Surveillance proposal for ETHS routes sparks heated debate

Kelly Gonsalves, Reporter

An Evanston community meeting Tuesday night escalated from a tense debate to a shouting match regarding Mayor Elizabeth Tisdahl’s  proposal to place surveillance cameras on the streets leading to Evanston Township High School.

Tisdahl pitched her plan at Monday night’s City Council meeting, proposing the cameras along 3.7 combined miles of the two streets that intersect at ETHS, 1600 Dodge Ave. At the community meeting, she said the purpose of the project is to make ETHS students “feel safer” walking to and from school, as well as aid the Evanston Police Department in solving crime in the area.

Evanston Police Chief Richard Eddington presented the roughly 30 residents in attendance with recent scenarios of how police already use other cameras throughout the city, citing cases in which captured footage supported the cases of victims of shootings and car accidents.

Residents, however, quickly raised concerns about whether the cameras would actually deter crimes or merely make it easier to investigate them after they occur.

“It doesn’t seem that it stopped the crime from happening,” Evanston resident Jevoid Simmons told Eddington. “What you shared with us really talks about what you’re able to do after it’s done. I don’t know that things will actually deter (crime).”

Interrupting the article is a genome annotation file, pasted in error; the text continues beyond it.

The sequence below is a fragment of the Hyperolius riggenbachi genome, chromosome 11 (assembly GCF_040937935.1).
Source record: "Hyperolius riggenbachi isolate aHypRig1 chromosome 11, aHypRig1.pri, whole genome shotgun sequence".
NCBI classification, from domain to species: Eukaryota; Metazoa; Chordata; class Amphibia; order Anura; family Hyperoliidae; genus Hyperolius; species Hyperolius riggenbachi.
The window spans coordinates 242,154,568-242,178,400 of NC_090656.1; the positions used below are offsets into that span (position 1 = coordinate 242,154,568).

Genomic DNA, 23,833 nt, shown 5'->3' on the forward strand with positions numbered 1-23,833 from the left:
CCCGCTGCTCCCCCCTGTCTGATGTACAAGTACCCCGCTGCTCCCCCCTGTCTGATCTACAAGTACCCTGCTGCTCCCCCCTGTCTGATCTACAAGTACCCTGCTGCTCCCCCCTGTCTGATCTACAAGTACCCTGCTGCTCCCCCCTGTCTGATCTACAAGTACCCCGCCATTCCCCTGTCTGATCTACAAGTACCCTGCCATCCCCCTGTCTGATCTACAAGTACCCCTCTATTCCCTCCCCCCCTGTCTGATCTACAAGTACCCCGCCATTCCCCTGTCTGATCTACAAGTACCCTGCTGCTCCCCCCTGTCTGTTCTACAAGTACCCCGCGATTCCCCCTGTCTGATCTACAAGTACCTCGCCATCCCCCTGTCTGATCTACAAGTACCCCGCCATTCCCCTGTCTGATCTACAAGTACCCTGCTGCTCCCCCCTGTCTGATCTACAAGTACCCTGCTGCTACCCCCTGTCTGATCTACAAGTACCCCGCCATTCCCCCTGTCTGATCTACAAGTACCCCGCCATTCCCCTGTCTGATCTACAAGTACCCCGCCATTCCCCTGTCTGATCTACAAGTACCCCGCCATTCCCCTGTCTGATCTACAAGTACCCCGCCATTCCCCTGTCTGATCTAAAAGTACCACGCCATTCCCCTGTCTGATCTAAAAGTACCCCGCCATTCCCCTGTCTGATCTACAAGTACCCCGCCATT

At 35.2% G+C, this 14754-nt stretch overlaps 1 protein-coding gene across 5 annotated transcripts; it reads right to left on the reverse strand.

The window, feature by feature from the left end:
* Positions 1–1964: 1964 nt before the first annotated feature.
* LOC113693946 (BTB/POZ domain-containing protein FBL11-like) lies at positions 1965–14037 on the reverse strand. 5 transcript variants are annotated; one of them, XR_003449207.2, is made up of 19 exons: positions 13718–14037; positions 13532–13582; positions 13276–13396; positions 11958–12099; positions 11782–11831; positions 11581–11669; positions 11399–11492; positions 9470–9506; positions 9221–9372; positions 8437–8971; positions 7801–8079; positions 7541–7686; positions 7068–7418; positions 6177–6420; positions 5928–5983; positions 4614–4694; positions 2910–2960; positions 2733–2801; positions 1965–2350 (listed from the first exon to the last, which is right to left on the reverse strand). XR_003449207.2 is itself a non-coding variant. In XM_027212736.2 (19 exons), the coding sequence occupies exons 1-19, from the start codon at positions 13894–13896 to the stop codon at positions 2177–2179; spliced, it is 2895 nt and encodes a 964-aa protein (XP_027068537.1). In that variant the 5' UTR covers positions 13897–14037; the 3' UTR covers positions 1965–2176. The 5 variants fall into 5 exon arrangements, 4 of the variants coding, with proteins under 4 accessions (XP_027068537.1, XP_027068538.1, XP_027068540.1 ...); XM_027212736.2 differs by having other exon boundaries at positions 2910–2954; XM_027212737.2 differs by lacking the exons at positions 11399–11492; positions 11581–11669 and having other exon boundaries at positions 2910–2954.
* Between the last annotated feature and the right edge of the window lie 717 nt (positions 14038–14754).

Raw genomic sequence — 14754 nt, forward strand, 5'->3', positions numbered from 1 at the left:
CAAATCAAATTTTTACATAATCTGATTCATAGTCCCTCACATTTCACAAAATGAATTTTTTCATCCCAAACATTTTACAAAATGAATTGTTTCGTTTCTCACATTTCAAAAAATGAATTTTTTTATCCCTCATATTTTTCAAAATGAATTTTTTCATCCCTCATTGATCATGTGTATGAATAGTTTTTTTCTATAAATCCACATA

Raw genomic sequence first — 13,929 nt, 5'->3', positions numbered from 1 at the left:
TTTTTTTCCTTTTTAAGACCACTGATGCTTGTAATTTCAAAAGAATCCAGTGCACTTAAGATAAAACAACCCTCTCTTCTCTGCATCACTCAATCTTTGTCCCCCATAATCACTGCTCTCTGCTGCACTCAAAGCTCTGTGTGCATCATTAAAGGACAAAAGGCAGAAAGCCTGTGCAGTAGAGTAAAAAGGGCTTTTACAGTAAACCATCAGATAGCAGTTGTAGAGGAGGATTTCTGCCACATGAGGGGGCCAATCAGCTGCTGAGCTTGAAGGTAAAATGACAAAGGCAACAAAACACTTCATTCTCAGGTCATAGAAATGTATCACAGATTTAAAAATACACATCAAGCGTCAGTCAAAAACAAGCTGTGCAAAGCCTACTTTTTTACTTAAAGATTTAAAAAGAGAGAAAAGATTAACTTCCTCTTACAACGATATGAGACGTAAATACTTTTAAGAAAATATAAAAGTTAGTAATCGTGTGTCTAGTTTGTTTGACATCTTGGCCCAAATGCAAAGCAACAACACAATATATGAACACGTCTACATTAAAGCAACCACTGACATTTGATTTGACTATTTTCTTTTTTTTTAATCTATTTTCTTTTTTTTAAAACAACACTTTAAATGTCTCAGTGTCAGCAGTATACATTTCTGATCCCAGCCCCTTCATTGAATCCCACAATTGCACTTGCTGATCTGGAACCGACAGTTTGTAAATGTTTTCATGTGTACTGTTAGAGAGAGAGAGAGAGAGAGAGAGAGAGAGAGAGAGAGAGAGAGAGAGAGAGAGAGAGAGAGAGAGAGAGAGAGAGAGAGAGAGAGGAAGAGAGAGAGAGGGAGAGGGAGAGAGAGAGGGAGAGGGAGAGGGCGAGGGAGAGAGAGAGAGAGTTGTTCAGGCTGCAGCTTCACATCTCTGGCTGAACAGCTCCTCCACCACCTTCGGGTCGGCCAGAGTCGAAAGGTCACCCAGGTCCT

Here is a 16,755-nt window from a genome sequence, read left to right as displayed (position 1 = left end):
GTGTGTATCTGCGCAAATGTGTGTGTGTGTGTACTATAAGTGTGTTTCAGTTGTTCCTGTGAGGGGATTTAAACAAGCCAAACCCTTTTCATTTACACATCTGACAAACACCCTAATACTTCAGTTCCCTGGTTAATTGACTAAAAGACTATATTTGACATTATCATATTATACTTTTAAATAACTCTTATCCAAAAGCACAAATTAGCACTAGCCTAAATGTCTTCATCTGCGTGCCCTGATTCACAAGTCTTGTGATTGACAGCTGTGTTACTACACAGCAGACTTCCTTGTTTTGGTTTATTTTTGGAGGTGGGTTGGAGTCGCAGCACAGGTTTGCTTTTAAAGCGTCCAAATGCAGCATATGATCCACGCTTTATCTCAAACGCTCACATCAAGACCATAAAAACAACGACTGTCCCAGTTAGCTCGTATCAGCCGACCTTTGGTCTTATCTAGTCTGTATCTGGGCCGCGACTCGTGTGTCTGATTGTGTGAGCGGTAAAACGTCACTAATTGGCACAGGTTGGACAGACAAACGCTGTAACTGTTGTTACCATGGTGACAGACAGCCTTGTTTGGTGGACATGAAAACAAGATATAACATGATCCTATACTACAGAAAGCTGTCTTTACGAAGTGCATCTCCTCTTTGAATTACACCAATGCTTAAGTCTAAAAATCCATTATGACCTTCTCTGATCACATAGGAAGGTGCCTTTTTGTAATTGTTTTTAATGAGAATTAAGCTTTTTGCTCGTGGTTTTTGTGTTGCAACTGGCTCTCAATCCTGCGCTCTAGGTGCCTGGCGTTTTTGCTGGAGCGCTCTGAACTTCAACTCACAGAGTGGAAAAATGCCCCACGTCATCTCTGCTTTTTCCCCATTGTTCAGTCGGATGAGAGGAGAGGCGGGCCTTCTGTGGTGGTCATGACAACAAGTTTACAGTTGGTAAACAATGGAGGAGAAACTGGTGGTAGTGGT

But Eddington maintained that detaining one offender prevents future offenses and therefore would deter crime.

Residents also expressed concern that the cameras would just move the crime away from Church Street and Dodge Avenue. Tisdahl responded that the purpose of her plan is to provide safe routes to ETHS, not reduce all crime in Evanston.

Second Ward resident Dickelle Fonda proposed increasing police or community volunteer presence on the two ETHS routes before and after school hours. Her suggestion was met with applause.

“This is where the kids are walking. Instead of cameras, let’s have people. A human deterrence is probably much more effective than a technological deterrence,” Fonda said. “Our children will respond much better to human beings being out there.”

The conversation grew heated when several residents asked what type of message the cameras would send about the area.

“It segments out a community … and it says to people all around that it’s very dangerous and that we have to have cameras for people to be safe,” Simmons said. “It hurts the community, and I don’t know that there’s a great advantage to having this kind of a system.”

A resident angrily disagreed when another suggested it was too dangerous for young people and adults to walk home alone at night in the area. Some attendees applauded, while others interjected with their own views on the issue.

The argument died down as Tisdahl closed the meeting.

“I am not proposing cameras as a solution to all the problems in the city of Evanston. This is one tool for the police department to use,” Tisdahl said. “It’s a good tool, and it’s one that they say will help them do their jobs in keeping all of us and particularly our young people safe.”

Another community meeting is scheduled for 7 p.m. Dec. 18, at Fleetwood-Jourdain Community Center, 1655 Foster Street. City Council is expected to vote on the proposal at its first meeting in January.

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Twitter: @kellyagonsalves

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